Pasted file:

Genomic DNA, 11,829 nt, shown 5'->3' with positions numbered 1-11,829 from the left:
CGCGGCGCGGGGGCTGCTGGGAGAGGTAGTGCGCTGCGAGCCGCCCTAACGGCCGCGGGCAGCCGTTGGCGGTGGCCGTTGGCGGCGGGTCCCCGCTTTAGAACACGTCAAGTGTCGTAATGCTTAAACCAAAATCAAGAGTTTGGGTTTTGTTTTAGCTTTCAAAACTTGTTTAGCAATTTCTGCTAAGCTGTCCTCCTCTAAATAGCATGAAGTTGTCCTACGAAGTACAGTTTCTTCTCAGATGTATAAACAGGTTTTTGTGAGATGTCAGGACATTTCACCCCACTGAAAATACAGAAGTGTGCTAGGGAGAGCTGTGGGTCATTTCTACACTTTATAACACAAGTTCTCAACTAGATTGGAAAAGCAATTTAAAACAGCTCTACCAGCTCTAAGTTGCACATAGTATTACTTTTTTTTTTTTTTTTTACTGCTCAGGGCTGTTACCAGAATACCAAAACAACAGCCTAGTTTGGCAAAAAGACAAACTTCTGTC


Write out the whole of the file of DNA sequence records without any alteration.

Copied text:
Genomic DNA, 11,829 nt, shown 5'->3' with positions numbered 1-11,829 from the left:
CGCGGCGCGGGGGCTGCTGGGAGAGGTAGTGCGCTGCGAGCCGCCCTAACGGCCGCGGGCAGCCGTTGGCGGTGGCCGTTGGCGGCGGGTCCCCGCTTTAGAACACGTCAAGTGTCGTAATGCTTAAACCAAAATCAAGAGTTTGGGTTTTGTTTTAGCTTTCAAAACTTGTTTAGCAATTTCTGCTAAGCTGTCCTCCTCTAAATAGCATGAAGTTGTCCTACGAAGTACAGTTTCTTCTCAGATGTATAAACAGGTTTTTGTGAGATGTCAGGACATTTCACCCCACTGAAAATACAGAAGTGTGCTAGGGAGAGCTGTGGGTCATTTCTACACTTTATAACACAAGTTCTCAACTAGATTGGAAAAGCAATTTAAAACAGCTCTACCAGCTCTAAGTTGCACATAGTATTACTTTTTTTTTTTTTTTTTACTGCTCAGGGCTGTTACCAGAATACCAAAACAACAGCCTAGTTTGGCAAAAAGACAAACTTCTGTC